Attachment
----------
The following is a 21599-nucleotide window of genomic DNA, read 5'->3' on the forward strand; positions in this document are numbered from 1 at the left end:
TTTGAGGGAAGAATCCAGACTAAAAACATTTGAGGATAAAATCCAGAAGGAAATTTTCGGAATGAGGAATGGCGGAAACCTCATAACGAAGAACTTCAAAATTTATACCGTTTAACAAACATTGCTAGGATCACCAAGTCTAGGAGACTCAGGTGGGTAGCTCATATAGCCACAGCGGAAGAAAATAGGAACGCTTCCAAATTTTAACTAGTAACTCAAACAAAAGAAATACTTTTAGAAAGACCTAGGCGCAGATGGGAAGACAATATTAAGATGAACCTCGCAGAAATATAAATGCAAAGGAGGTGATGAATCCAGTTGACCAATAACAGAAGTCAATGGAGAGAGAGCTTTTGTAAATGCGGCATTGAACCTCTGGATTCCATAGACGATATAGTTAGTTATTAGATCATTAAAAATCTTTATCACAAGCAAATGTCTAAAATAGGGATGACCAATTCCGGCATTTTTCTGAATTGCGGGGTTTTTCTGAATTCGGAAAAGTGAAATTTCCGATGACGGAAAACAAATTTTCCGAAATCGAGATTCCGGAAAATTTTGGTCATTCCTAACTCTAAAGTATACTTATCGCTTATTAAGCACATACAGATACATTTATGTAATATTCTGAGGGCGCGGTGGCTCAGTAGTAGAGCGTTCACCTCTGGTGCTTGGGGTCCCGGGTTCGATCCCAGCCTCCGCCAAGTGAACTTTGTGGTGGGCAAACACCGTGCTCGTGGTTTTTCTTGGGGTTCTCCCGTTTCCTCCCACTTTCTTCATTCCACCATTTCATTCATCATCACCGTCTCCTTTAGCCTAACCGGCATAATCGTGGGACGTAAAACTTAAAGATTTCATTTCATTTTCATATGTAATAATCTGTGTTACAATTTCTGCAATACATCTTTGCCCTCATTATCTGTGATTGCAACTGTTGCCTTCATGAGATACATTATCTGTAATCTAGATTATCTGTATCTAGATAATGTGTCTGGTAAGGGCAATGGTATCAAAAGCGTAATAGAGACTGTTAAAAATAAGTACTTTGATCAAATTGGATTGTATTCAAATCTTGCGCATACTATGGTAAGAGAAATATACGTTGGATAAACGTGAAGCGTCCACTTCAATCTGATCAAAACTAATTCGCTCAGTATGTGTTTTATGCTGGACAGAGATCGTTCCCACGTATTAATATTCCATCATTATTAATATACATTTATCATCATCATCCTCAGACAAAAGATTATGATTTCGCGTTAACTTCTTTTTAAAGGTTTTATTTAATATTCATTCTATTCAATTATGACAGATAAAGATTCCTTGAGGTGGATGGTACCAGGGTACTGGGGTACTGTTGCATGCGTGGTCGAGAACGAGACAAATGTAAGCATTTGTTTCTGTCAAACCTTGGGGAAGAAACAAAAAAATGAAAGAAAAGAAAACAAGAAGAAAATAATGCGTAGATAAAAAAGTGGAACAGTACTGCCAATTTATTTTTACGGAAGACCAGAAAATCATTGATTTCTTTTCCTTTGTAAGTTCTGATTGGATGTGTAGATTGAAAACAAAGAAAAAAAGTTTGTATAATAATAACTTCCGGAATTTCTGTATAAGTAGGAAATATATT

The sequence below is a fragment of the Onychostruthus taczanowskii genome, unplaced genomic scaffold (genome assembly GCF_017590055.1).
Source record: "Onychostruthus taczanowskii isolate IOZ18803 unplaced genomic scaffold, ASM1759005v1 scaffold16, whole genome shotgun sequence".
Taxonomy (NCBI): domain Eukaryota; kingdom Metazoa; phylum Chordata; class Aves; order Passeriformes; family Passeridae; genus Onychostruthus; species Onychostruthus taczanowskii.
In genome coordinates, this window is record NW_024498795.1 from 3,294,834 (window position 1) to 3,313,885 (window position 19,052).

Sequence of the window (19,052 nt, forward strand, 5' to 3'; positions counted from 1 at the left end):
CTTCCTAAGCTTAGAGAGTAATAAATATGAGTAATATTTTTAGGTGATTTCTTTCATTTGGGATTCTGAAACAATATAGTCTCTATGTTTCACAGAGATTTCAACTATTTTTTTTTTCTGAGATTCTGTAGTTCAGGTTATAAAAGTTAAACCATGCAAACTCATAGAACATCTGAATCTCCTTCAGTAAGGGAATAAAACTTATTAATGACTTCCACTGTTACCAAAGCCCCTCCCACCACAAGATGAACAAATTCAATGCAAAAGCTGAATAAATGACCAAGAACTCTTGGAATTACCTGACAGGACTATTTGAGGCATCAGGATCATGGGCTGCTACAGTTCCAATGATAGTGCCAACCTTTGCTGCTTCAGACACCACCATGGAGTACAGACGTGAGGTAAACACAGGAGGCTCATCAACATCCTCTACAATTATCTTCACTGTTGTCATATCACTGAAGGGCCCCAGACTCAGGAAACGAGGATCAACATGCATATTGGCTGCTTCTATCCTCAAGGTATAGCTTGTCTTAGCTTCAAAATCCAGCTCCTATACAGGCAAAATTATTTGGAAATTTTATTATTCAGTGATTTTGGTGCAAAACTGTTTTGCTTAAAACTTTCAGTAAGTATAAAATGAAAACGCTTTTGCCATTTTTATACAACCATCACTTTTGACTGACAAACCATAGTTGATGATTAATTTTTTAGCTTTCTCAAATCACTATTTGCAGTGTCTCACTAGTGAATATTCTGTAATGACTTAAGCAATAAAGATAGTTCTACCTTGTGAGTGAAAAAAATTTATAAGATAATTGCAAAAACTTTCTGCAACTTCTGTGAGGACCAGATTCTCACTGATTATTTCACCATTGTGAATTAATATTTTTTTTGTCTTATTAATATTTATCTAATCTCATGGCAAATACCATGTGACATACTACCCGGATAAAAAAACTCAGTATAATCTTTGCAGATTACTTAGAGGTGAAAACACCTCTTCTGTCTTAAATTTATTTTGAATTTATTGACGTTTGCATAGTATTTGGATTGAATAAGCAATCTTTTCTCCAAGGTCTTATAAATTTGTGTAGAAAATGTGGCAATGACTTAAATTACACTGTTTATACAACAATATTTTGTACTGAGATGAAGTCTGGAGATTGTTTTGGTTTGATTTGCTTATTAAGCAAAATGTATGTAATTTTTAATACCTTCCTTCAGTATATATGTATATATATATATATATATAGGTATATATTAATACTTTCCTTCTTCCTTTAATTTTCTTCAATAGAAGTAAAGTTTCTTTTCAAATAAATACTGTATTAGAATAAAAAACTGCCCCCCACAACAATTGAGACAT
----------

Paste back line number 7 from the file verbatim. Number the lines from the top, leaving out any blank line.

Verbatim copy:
Sequence of the window (19,052 nt, forward strand, 5' to 3'; positions counted from 1 at the left end):